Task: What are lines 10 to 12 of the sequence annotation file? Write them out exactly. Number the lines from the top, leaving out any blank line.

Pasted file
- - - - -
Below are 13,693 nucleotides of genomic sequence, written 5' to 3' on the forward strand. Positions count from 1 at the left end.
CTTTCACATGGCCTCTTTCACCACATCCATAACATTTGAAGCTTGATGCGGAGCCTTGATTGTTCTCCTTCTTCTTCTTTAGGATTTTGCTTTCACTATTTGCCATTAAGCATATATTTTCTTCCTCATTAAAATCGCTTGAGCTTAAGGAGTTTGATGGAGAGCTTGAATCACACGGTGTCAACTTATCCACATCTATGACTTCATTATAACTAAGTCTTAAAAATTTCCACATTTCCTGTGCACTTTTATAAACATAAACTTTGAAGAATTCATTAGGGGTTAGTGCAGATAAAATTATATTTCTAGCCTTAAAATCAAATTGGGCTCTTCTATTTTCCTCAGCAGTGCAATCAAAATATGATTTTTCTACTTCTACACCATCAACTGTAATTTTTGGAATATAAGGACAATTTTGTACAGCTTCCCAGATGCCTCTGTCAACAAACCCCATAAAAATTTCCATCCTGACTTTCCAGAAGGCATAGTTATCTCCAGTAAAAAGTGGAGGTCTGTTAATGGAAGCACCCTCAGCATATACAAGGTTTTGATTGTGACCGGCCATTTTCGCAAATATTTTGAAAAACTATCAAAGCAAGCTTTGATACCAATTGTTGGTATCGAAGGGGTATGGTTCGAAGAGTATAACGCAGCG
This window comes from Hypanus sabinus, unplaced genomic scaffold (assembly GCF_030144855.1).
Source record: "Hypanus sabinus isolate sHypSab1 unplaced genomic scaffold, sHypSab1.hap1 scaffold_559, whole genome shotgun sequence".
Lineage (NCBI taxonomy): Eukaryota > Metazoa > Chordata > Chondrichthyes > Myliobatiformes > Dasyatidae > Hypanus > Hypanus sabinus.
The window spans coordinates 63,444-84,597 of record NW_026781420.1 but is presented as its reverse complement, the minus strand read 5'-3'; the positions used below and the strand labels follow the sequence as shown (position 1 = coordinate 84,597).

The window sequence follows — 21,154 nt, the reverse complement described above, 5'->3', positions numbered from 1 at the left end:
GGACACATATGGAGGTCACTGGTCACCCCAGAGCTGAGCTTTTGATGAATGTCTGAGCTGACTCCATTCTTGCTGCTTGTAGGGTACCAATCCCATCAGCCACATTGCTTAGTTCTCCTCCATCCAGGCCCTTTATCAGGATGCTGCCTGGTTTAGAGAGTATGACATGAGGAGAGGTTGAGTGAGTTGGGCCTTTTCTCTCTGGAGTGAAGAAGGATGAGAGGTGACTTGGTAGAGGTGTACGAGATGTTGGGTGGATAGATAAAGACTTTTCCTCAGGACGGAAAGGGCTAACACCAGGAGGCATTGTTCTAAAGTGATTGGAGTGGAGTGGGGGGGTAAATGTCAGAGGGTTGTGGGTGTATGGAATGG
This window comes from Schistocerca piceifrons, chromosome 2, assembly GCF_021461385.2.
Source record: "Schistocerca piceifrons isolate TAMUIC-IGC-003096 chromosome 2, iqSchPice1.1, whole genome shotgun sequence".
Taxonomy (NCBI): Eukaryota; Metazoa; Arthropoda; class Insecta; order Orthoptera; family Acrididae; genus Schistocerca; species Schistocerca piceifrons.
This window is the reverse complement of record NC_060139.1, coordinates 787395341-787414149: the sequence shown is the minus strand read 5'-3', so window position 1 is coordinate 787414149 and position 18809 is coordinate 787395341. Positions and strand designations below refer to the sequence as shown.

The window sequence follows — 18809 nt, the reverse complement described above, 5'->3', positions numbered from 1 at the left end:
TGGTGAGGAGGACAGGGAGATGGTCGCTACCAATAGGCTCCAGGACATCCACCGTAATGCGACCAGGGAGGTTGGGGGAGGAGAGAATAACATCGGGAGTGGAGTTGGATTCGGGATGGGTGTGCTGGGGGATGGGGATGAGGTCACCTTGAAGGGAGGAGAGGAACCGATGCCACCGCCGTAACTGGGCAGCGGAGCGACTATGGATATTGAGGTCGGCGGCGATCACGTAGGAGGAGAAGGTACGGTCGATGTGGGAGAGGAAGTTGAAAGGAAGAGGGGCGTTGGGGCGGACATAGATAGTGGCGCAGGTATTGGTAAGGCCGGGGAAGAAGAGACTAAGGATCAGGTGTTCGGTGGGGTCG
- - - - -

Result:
Source record: "Schistocerca piceifrons isolate TAMUIC-IGC-003096 chromosome 2, iqSchPice1.1, whole genome shotgun sequence".
Taxonomy (NCBI): Eukaryota; Metazoa; Arthropoda; class Insecta; order Orthoptera; family Acrididae; genus Schistocerca; species Schistocerca piceifrons.
This window is the reverse complement of record NC_060139.1, coordinates 787395341-787414149: the sequence shown is the minus strand read 5'-3', so window position 1 is coordinate 787414149 and position 18809 is coordinate 787395341. Positions and strand designations below refer to the sequence as shown.